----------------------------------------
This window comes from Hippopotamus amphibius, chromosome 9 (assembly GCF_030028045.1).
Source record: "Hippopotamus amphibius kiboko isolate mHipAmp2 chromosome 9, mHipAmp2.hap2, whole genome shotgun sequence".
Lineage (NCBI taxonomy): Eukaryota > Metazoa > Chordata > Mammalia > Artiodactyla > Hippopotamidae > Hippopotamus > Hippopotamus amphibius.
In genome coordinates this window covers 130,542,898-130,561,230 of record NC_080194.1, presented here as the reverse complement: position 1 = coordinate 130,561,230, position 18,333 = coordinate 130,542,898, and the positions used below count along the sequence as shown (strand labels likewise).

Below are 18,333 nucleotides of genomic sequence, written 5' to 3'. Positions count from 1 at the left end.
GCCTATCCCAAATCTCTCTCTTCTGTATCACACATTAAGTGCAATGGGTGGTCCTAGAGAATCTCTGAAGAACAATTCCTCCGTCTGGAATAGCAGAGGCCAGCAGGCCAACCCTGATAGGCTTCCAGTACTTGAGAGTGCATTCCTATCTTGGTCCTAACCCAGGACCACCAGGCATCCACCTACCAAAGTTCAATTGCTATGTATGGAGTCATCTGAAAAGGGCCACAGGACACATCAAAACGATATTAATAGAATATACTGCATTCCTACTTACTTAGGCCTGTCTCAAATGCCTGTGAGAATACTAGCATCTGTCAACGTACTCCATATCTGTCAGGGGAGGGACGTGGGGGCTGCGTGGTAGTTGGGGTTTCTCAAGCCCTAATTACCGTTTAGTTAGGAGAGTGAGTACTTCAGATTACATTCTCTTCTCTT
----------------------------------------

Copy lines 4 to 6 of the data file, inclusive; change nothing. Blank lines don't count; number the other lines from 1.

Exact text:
In genome coordinates this window covers 130,542,898-130,561,230 of record NC_080194.1, presented here as the reverse complement: position 1 = coordinate 130,561,230, position 18,333 = coordinate 130,542,898, and the positions used below count along the sequence as shown (strand labels likewise).

Below are 18,333 nucleotides of genomic sequence, written 5' to 3'. Positions count from 1 at the left end.
GCCTATCCCAAATCTCTCTCTTCTGTATCACACATTAAGTGCAATGGGTGGTCCTAGAGAATCTCTGAAGAACAATTCCTCCGTCTGGAATAGCAGAGGCCAGCAGGCCAACCCTGATAGGCTTCCAGTACTTGAGAGTGCATTCCTATCTTGGTCCTAACCCAGGACCACCAGGCATCCACCTACCAAAGTTCAATTGCTATGTATGGAGTCATCTGAAAAGGGCCACAGGACACATCAAAACGATATTAATAGAATATACTGCATTCCTACTTACTTAGGCCTGTCTCAAATGCCTGTGAGAATACTAGCATCTGTCAACGTACTCCATATCTGTCAGGGGAGGGACGTGGGGGCTGCGTGGTAGTTGGGGTTTCTCAAGCCCTAATTACCGTTTAGTTAGGAGAGTGAGTACTTCAGATTACATTCTCTTCTCTT